Portfolio insurance

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Portfolio insurance is a method of hedging a portfolio of stocks against the market risk by short selling stock index futures.

This hedging technique is frequently used by institutional investors when the market direction is uncertain or volatile. Short selling index futures can offset any downturns, but it also hinders any gains.

Portfolio insurance is an investment strategy where various financial instruments such as equities and debts and derivatives are combined in such a way that degradation of portfolio value is protected. It is a dynamic hedging strategy which uses stock index futures. It implies buying and selling securities periodically in order to maintain limit of the portfolio value. The working of portfolio insurance is akin to buying an index put option, and can also be done by using listed index options.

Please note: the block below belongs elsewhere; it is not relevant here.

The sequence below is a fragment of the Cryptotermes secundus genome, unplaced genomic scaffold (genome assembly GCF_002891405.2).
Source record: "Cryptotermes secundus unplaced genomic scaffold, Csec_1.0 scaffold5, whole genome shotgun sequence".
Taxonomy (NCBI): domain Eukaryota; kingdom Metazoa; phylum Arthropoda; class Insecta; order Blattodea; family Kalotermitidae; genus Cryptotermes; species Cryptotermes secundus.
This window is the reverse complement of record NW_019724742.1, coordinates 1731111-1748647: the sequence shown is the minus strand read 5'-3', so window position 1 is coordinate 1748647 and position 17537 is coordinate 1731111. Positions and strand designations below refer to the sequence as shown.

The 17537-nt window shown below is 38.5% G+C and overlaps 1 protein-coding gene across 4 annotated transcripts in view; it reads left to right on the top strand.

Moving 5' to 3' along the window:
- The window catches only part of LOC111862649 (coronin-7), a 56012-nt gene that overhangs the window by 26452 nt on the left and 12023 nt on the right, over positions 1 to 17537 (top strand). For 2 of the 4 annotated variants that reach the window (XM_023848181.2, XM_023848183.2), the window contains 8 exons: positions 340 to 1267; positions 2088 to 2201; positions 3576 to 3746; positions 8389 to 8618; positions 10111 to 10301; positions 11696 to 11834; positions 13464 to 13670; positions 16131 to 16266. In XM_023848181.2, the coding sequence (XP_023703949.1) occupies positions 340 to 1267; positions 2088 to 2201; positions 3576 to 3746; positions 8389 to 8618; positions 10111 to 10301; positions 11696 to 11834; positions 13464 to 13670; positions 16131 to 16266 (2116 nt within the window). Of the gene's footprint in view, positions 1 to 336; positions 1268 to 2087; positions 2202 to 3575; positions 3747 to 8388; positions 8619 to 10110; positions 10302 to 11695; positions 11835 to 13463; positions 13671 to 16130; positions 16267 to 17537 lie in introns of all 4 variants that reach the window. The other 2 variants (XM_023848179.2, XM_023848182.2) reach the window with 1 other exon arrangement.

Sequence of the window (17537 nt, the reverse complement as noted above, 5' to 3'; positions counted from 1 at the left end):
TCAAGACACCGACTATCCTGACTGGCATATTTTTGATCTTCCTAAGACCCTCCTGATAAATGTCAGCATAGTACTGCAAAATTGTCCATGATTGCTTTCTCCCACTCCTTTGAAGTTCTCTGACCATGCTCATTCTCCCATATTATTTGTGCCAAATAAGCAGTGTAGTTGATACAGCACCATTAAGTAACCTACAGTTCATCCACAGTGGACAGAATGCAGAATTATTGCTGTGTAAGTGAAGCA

The technique, invented by Hayne Leland and Mark Rubinstein in 1976, is often associated with the October 19, 1987, stock market crash.[1]

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